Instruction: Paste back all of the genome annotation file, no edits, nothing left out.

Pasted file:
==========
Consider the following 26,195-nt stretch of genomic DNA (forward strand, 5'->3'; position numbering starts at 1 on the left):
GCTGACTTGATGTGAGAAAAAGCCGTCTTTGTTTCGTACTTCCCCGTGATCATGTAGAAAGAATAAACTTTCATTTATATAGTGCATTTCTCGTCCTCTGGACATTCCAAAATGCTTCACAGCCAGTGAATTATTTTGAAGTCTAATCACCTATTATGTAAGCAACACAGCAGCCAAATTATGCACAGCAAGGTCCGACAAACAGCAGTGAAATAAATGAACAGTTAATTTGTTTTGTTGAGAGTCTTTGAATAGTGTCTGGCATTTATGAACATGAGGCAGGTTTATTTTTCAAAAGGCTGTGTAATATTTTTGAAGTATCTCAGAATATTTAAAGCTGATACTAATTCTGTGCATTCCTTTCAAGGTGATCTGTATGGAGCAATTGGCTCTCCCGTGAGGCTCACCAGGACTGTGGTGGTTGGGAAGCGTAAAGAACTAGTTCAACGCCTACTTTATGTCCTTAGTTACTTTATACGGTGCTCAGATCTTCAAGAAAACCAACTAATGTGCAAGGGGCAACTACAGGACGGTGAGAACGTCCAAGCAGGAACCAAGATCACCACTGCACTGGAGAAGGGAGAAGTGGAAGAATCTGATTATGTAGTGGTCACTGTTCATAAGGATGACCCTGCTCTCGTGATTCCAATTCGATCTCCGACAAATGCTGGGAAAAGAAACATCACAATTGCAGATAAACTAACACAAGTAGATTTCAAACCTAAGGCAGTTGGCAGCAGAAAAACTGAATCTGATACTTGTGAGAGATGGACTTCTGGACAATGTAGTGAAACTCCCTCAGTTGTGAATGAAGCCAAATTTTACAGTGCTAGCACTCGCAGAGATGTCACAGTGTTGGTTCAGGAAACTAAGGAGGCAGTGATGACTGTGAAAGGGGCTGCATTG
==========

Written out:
Consider the following 26,195-nt stretch of genomic DNA (forward strand, 5'->3'; position numbering starts at 1 on the left):
GCTGACTTGATGTGAGAAAAAGCCGTCTTTGTTTCGTACTTCCCCGTGATCATGTAGAAAGAATAAACTTTCATTTATATAGTGCATTTCTCGTCCTCTGGACATTCCAAAATGCTTCACAGCCAGTGAATTATTTTGAAGTCTAATCACCTATTATGTAAGCAACACAGCAGCCAAATTATGCACAGCAAGGTCCGACAAACAGCAGTGAAATAAATGAACAGTTAATTTGTTTTGTTGAGAGTCTTTGAATAGTGTCTGGCATTTATGAACATGAGGCAGGTTTATTTTTCAAAAGGCTGTGTAATATTTTTGAAGTATCTCAGAATATTTAAAGCTGATACTAATTCTGTGCATTCCTTTCAAGGTGATCTGTATGGAGCAATTGGCTCTCCCGTGAGGCTCACCAGGACTGTGGTGGTTGGGAAGCGTAAAGAACTAGTTCAACGCCTACTTTATGTCCTTAGTTACTTTATACGGTGCTCAGATCTTCAAGAAAACCAACTAATGTGCAAGGGGCAACTACAGGACGGTGAGAACGTCCAAGCAGGAACCAAGATCACCACTGCACTGGAGAAGGGAGAAGTGGAAGAATCTGATTATGTAGTGGTCACTGTTCATAAGGATGACCCTGCTCTCGTGATTCCAATTCGATCTCCGACAAATGCTGGGAAAAGAAACATCACAATTGCAGATAAACTAACACAAGTAGATTTCAAACCTAAGGCAGTTGGCAGCAGAAAAACTGAATCTGATACTTGTGAGAGATGGACTTCTGGACAATGTAGTGAAACTCCCTCAGTTGTGAATGAAGCCAAATTTTACAGTGCTAGCACTCGCAGAGATGTCACAGTGTTGGTTCAGGAAACTAAGGAGGCAGTGATGACTGTGAAAGGGGCTGCATTG